The Wild West

Reflecting on growing up in the ‘70s in Calabasas where much has changed—yet some of the simplest joys remain the same.


At the age of 7, on most days I could be found running up Venice Boulevard, across from Venice High, in polyester shorts with a quarter to buy an Abba Zabba at the neighborhood liquor store.

Then my world was torpedoed. Three days before my eighth birthday, my parents plucked me from my asphalt wonderland to move to a place called “the valley” and a town named “Calabasas,” which I learned meant pumpkin in Spanish. I was devastated. My mom made her case, “You’ll have your own room.” Nope. “The house has stairs.” Nope. “There will be horses.” Hmmm …

We bumped up the dirt road that was to be my street. At the top were three new homes that looked similar. These were called “tract homes,” and our tract was called “Braemar.” It was the middle of nowhere—mostly fields. I wanted to go home, but this was home.

Our new house was next to what is now Calabasas High: rolling hills, horse trails, 100-year-old oak trees and a creek—perfect for catching pollywogs. It wasn’t long before my life was filled with wonder and discovery.

Wild overgrown fruit trees from the ghostly remains of the Jack Carson ranch were a wonderful source of snacks for us roaming kids. We could jump on a horse and ride bareback and barefoot. Stepping on a rusty nail was a right of passage.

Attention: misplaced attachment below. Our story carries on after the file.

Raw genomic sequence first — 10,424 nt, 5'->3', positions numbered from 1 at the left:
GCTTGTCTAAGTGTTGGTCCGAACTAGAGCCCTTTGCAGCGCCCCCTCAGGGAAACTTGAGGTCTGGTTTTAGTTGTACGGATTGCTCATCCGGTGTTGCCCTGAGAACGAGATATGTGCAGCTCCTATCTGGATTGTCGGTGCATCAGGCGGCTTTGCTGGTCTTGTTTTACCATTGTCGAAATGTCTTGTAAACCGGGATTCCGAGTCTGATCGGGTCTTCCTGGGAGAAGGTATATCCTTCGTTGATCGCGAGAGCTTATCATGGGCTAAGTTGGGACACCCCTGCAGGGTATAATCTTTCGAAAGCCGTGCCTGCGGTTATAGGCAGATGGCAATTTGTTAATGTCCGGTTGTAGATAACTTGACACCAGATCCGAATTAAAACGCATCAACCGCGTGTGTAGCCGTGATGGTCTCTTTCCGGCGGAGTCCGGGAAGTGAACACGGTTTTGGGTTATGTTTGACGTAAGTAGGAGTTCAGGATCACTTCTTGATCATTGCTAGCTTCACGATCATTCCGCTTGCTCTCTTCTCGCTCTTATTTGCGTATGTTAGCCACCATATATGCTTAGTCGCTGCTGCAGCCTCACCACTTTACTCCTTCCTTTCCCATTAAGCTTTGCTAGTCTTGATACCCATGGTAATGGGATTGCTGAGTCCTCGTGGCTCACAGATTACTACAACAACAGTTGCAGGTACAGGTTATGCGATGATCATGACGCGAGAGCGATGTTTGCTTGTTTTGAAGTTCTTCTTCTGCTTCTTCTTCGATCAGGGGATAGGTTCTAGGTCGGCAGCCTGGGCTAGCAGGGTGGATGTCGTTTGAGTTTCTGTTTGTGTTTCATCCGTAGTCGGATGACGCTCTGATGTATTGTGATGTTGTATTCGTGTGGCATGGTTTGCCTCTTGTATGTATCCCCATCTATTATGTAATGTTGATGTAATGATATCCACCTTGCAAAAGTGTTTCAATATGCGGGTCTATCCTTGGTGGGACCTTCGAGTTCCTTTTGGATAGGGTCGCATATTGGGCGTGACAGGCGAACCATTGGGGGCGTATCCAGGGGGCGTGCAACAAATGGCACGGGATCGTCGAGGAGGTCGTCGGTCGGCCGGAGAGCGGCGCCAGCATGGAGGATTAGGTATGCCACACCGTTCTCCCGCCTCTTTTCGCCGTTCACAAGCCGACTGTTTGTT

We caught lizards in coffee cans, snakes with our bare hands and secretly fed the rabbits that gnawed on vegetables from my dad’s garden. The night was a symphony of chirping crickets, baritone toads, singing coyotes and stars.

I remember the African daisies that followed the sun and went to bed with the moon. I still feel the wet purple lupine and the smell of wild mustard that didn’t taste like mustard at all. And if a California poppy reflected orange under your chin, it meant you were pretty. I wasn’t pretty, but the poppies told me otherwise.

At the bottom of our street was “Park Modern” where all the streets were named after birds. It was an older community where the “artsy” people lived. Jimmy Durante lived there and would finish his shows with “Good night Mrs. Calabash, wherever you are.”

Nearby was a makeshift hippie colony. Whispers went through our wolf pack that Charles Manson once lived there. We stayed away. Hippies scared us. Even scarier was the long-abandoned bomb shelter, deep in the brush. We were certain it housed devil worshippers at night. On serious games of hide and seek, I’d end up in that bomb shelter—cool, dark and quiet with graffitied walls, cigarette butts and thin, quarter-size plastic wrappers—I assumed from the devil worshippers.

Old Calabasas was a tourist attraction with an authentic general store and a haunted mansion called Leonis Adobe. Not far off was a man-made lake surrounded by houses where the “rich people lived.”

We’d walk to Alpha Beta to buy pop rocks, ride bikes to the Valley Circle Theater and buy the best ice cream ever at “Sav-On” for 25 cents a scoop, long before the likes of Sweet Rose Creamery or Salt & Straw.

I was the queen of my imagination, a sun-browned wild child with dirty feet and skinned knees, whose greatest worry was losing a kick-ball in a cluster of tumbleweed. No need to go home until the African daisies went to sleep.

But things changed as they always do. Houses built, streets poured and then schools, malls and restaurants. The Wild West gave way to urban sprawl.

Yet given a perfect hike on a perfect day, my daughter and I can still find wild mustard to smell, feel the wet purple lupine and hold a magical poppy under her chin to tell her she’s pretty. And I promise her that no matter how much the world transforms—out there, somewhere—there will always be horses.